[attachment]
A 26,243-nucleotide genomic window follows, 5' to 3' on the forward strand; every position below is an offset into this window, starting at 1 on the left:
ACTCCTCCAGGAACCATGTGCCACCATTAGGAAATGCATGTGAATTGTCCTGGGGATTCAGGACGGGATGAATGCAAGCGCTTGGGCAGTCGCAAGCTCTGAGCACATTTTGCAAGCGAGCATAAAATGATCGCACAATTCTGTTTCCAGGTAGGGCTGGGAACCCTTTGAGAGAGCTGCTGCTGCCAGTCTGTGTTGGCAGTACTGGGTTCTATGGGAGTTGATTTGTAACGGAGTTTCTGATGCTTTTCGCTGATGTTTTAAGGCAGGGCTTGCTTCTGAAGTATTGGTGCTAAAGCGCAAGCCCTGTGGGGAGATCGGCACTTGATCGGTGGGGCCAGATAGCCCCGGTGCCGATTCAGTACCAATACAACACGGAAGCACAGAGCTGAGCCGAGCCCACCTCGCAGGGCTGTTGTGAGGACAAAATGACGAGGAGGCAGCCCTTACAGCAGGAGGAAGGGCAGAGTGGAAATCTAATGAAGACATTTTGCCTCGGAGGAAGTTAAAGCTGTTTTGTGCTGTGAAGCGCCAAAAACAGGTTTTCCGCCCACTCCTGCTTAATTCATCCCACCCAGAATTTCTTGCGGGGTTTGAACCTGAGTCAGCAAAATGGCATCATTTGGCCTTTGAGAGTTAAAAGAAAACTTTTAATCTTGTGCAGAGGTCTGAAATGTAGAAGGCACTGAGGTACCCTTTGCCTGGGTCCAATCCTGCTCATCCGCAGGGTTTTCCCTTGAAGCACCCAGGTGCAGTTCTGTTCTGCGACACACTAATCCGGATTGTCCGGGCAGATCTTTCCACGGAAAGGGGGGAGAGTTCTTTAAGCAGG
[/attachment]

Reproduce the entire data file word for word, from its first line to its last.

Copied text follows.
A 26,243-nucleotide genomic window follows, 5' to 3' on the forward strand; every position below is an offset into this window, starting at 1 on the left:
ACTCCTCCAGGAACCATGTGCCACCATTAGGAAATGCATGTGAATTGTCCTGGGGATTCAGGACGGGATGAATGCAAGCGCTTGGGCAGTCGCAAGCTCTGAGCACATTTTGCAAGCGAGCATAAAATGATCGCACAATTCTGTTTCCAGGTAGGGCTGGGAACCCTTTGAGAGAGCTGCTGCTGCCAGTCTGTGTTGGCAGTACTGGGTTCTATGGGAGTTGATTTGTAACGGAGTTTCTGATGCTTTTCGCTGATGTTTTAAGGCAGGGCTTGCTTCTGAAGTATTGGTGCTAAAGCGCAAGCCCTGTGGGGAGATCGGCACTTGATCGGTGGGGCCAGATAGCCCCGGTGCCGATTCAGTACCAATACAACACGGAAGCACAGAGCTGAGCCGAGCCCACCTCGCAGGGCTGTTGTGAGGACAAAATGACGAGGAGGCAGCCCTTACAGCAGGAGGAAGGGCAGAGTGGAAATCTAATGAAGACATTTTGCCTCGGAGGAAGTTAAAGCTGTTTTGTGCTGTGAAGCGCCAAAAACAGGTTTTCCGCCCACTCCTGCTTAATTCATCCCACCCAGAATTTCTTGCGGGGTTTGAACCTGAGTCAGCAAAATGGCATCATTTGGCCTTTGAGAGTTAAAAGAAAACTTTTAATCTTGTGCAGAGGTCTGAAATGTAGAAGGCACTGAGGTACCCTTTGCCTGGGTCCAATCCTGCTCATCCGCAGGGTTTTCCCTTGAAGCACCCAGGTGCAGTTCTGTTCTGCGACACACTAATCCGGATTGTCCGGGCAGATCTTTCCACGGAAAGGGGGGAGAGTTCTTTAAGCAGG